10^{10} csc^2i \mbox{M$_\odot$}$). While these gas masses are substantial, on average they are 4 times lower than submillimeter-selected galaxies (SMGs). Radio-inferred star formation rates ($\langle$SFR $_{radio}\rangle = 970\mbox{M$_\odot$}$ yr$^{-1}$) suggest much higher star formation efficiencies than are found forSMGs and shorter gas depletion timescales ($\sim 11$ Myr), much shorter than the time required to form their current stellar masses ($\sim 160$ Myr; $\sim
10^{11} \mbox{M$_\odot$}$ ). By contrast, star formation rates (SFRs) may be overestimated by factors of a few, bringing the efficiencies in line with those typically measured for other ultraluminous star-forming galaxies and suggesting that SFRGs are more like ultraviolet-selected (UV-selected) star-forming galaxies with enhanced radio emission. A tentative detection of RG J163655 at $350 \mu$m suggests hotter dust temperatures, and thus gas-to-dust mass fractions, similar to the SMGs.

Appeared in ApJ 689, 889

A sensitive search for [N II]$_{205\mu m}$ emission in a $z=6.4$ quasar host galaxy

Fabian Walter$(^{1})$, Axel Weiss$(^{2})$, Dominik A. Riechers$(^{3,7})$, Christopher L. Carilli$(^{4})$, Frank Bertoldi$(^{5})$, Pierre Cox$(^{6})$, and Karl M. Menten$(^{2})$
$(^{1})$MPIA, Königstuhl 17, Heidelberg, D-69117, Germany, $(^{2})$MPIfR, Auf dem Hügel 69, Bonn, D-53121, Germany, $(^{3})$Astronomy Department, California Institute of Technology, MC 105-24, 1200 East California Boulevard, Pasadena, CA 91125, USA, $(^{4})$NRAO, P.O. Box O, Socorro, NM 87801, USA, $(^{5})$Argelander Institut für Astronomie, Universität Bonn, Auf dem Hügel 71, Bonn, D-53121, Germany, $(^{6})$IRAM, 300 Rue de la Piscine, Domaine Universitaire, F-38406 Saint Martin d'Hères, France

We present a sensitive search for the ${^3P_1} \rightarrow {^3P_0}$ ground-state fine structure line at $205\mu$m of ionized nitrogen ([N II]$_{205\mu m}$) in one of the highest-redshift quasars (J1148+5251 at $z = 6.42$) using the IRAM 30 m telescope. The line is not detected at a ($3\sigma$) depth of 0.47 Jy km s$^{-1}$, corresponding to a [N II]$_{205\mu m}$ luminosity limit of $L_{[N II]} < 4.0\times10^8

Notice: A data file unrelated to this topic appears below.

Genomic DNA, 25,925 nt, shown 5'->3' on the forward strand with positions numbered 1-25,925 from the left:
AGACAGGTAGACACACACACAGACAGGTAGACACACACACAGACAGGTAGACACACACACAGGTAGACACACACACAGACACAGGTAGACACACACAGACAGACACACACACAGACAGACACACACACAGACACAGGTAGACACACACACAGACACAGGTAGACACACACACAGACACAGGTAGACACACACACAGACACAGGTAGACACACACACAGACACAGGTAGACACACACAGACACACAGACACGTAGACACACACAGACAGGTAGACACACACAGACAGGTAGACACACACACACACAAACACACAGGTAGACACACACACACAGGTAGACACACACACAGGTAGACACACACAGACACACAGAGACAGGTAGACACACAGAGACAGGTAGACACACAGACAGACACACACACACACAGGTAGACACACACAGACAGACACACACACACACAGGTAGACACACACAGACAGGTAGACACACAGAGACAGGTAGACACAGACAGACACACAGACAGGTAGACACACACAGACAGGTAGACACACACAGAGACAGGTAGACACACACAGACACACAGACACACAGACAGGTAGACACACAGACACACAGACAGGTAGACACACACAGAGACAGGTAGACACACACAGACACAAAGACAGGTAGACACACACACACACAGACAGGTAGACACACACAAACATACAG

\mbox{L$_\odot$}$ and a $L_{[N ii]}/L_{FIR}$ ratio of $< 2\times 10^{-5}$. In parallel, we have observed the CO ($J = 6-5$) line in J1148+5251, which is detected at a flux level consistent with earlier interferometric observations. Using our earlier measurements of the [C II] $158\mu$m line strength, we derive an upper limit for the [N II]$_{205\mu m}$/[C II] line luminosity ratio of $\sim 1/10$ in J1148+5251. Our upper limit for the [C II]/[N II]$_{205\mu m}$ ratio is similar to the value found for our Galaxy and M82 (the only extragalactic system where the [N II]$_{205\mu m}$ line has been detected to date). Given the nondetection of the [N II]$_{205\mu m}$ line we can only speculate whether or not high-z detections are within reach of currently operating observatories. However, [N II]$_{205\mu m}$ and other fine-structure lines will play a critical role in characterizing the interstellarmedium at the highest redshifts ($z > 7$) using the Atacama Large Millimeter/submillimeter Array, for which the highly excited rotational transitions of CO will be shifted outside the accessible (sub-)millimeter bands.

Appeared in ApJ 691, L1

The CO line SED and atomic carbon in IRAS F10214+4724

Y. Ao$(^{1,2})$, A. Weiss$(^{2})$, D. Downes$(^{3})$, F. Walter$(^{4})$, C. Henkel$(^{2})$, and K. M. Menten$(^{2})$
$(^{1})$Purple Mountain Observatory, Chinese Academy of Sciences, Nanjing 210008, PR China, $(^{2})$MPIfR, Auf dem Hügel 69, 53121 Bonn, Germany, $(^{3})$IRAM, Domaine Universitaire, 38406 St-Martin-d'Hères, France, $(^{4})$MPIA, Königstuhl 17, 69117 Heidelberg, Germany